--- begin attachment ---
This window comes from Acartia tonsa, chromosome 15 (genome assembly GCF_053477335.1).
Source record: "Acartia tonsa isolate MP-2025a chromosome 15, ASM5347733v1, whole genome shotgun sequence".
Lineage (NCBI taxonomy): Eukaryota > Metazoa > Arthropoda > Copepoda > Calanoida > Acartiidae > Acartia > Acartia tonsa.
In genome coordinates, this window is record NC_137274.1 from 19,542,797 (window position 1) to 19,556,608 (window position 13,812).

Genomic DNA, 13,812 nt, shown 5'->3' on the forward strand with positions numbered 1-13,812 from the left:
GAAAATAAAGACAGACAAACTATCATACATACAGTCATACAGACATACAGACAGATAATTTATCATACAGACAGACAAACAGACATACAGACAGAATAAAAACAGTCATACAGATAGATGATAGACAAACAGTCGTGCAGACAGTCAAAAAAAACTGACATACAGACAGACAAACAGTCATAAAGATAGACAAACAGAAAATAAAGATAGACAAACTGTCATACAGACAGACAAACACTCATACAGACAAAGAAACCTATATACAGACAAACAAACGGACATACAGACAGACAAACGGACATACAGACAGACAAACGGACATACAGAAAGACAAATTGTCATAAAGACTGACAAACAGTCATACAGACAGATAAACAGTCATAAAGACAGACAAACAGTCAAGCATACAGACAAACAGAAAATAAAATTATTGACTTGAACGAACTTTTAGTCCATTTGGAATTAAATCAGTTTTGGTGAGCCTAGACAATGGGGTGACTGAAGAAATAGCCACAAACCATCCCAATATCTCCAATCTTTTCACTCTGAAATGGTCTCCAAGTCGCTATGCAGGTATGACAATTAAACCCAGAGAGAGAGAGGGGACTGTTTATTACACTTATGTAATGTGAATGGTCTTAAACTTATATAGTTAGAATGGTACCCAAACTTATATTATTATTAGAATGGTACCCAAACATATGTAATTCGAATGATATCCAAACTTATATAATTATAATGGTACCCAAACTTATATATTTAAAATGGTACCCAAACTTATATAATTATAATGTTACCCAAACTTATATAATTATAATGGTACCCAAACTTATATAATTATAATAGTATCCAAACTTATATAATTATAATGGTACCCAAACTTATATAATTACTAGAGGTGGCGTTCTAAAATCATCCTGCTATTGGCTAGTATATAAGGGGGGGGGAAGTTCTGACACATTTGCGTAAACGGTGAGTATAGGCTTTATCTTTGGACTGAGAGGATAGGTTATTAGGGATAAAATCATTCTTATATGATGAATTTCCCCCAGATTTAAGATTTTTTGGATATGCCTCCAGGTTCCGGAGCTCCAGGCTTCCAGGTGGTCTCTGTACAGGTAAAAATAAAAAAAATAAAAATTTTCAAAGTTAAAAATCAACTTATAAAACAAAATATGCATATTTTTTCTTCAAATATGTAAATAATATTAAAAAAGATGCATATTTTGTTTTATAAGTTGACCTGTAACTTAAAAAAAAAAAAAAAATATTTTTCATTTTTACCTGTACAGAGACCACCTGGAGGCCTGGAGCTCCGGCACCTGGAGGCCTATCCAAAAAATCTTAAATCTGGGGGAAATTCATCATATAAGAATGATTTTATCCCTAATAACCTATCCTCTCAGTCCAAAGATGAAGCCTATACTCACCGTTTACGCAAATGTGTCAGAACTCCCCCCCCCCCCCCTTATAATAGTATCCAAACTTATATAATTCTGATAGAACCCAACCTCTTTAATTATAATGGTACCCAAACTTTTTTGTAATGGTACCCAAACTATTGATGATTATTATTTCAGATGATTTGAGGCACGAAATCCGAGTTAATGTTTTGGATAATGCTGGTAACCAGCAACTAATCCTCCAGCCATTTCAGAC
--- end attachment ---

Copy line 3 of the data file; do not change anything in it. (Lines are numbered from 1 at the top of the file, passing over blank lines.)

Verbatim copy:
Lineage (NCBI taxonomy): Eukaryota > Metazoa > Arthropoda > Copepoda > Calanoida > Acartiidae > Acartia > Acartia tonsa.